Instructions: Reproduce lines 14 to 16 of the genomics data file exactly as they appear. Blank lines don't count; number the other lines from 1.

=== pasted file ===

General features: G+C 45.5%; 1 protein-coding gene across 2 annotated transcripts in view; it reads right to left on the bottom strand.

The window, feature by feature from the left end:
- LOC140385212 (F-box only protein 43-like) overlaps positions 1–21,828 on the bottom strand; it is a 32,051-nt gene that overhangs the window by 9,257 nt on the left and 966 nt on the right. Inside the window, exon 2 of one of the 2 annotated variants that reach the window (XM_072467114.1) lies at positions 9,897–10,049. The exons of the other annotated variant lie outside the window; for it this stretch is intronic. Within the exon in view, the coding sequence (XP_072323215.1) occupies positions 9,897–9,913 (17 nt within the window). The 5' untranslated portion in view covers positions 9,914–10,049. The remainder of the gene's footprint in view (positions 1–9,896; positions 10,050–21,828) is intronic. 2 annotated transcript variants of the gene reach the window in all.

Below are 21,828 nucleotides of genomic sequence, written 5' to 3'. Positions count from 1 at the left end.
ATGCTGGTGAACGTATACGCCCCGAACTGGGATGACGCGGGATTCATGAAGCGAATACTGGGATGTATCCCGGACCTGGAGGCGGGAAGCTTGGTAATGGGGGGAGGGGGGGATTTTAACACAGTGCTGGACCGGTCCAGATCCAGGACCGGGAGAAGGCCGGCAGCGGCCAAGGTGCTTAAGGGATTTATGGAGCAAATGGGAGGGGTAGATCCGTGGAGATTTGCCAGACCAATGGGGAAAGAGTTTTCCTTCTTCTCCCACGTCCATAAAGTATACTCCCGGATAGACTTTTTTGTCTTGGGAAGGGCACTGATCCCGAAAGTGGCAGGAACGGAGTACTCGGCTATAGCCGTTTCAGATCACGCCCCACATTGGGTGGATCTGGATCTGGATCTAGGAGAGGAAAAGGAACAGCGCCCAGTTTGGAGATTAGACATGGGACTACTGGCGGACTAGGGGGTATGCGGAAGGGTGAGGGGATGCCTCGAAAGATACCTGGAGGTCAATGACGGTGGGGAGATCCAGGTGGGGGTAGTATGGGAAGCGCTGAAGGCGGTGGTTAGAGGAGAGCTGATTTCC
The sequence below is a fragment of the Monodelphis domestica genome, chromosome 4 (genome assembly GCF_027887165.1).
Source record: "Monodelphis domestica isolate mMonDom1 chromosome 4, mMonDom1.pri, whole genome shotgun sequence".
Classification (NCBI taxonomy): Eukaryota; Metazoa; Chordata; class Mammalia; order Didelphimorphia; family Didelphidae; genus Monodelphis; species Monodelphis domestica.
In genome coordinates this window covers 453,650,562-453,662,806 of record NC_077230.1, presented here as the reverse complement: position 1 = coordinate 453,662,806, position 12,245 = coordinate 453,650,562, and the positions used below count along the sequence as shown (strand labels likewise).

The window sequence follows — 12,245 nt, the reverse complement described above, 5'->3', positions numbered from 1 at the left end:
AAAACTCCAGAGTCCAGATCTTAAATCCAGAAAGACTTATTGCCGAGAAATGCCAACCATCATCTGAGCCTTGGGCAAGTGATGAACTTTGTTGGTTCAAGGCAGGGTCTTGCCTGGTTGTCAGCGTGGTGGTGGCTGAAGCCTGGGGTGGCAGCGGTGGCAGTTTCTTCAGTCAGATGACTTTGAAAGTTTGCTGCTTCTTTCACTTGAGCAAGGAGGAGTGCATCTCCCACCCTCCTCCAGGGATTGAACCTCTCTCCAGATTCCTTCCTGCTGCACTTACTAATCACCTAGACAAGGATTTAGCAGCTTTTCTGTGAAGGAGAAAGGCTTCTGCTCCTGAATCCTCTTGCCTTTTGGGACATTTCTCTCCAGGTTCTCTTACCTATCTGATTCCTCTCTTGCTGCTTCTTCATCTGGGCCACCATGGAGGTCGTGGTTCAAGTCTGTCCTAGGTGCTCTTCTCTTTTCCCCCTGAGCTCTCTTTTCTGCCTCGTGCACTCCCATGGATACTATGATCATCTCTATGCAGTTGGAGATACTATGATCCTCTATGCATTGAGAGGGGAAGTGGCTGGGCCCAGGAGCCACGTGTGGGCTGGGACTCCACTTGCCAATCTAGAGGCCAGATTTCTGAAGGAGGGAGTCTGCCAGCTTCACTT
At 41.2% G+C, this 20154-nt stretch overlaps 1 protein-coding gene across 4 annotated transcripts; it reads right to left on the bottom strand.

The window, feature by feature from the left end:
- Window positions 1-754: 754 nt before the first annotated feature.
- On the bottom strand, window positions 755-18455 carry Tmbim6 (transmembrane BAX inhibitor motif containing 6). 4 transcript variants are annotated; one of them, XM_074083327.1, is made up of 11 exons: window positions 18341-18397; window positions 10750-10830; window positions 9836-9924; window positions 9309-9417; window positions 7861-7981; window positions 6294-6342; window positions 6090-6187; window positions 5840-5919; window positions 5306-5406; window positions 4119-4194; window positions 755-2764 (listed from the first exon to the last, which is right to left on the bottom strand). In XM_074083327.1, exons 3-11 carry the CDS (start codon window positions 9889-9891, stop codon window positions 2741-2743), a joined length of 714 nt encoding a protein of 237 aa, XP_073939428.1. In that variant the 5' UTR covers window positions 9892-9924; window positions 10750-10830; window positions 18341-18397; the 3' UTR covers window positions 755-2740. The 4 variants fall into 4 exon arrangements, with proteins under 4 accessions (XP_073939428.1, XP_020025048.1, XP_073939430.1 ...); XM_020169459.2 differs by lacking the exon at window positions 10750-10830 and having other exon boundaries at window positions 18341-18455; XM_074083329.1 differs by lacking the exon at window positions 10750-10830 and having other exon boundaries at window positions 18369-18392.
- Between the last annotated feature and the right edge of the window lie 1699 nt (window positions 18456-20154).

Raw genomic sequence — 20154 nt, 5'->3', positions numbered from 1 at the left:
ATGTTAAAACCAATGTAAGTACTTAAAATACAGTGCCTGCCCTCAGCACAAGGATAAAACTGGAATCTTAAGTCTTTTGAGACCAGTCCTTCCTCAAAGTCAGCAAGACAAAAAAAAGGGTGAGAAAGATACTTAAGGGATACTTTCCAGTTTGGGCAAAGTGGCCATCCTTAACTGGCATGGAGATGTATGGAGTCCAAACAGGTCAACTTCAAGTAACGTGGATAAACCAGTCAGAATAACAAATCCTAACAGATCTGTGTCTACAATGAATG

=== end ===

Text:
- Window positions 1-754: 754 nt before the first annotated feature.
- On the bottom strand, window positions 755-18455 carry Tmbim6 (transmembrane BAX inhibitor motif containing 6). 4 transcript variants are annotated; one of them, XM_074083327.1, is made up of 11 exons: window positions 18341-18397; window positions 10750-10830; window positions 9836-9924; window positions 9309-9417; window positions 7861-7981; window positions 6294-6342; window positions 6090-6187; window positions 5840-5919; window positions 5306-5406; window positions 4119-4194; window positions 755-2764 (listed from the first exon to the last, which is right to left on the bottom strand). In XM_074083327.1, exons 3-11 carry the CDS (start codon window positions 9889-9891, stop codon window positions 2741-2743), a joined length of 714 nt encoding a protein of 237 aa, XP_073939428.1. In that variant the 5' UTR covers window positions 9892-9924; window positions 10750-10830; window positions 18341-18397; the 3' UTR covers window positions 755-2740. The 4 variants fall into 4 exon arrangements, with proteins under 4 accessions (XP_073939428.1, XP_020025048.1, XP_073939430.1 ...); XM_020169459.2 differs by lacking the exon at window positions 10750-10830 and having other exon boundaries at window positions 18341-18455; XM_074083329.1 differs by lacking the exon at window positions 10750-10830 and having other exon boundaries at window positions 18369-18392.
- Between the last annotated feature and the right edge of the window lie 1699 nt (window positions 18456-20154).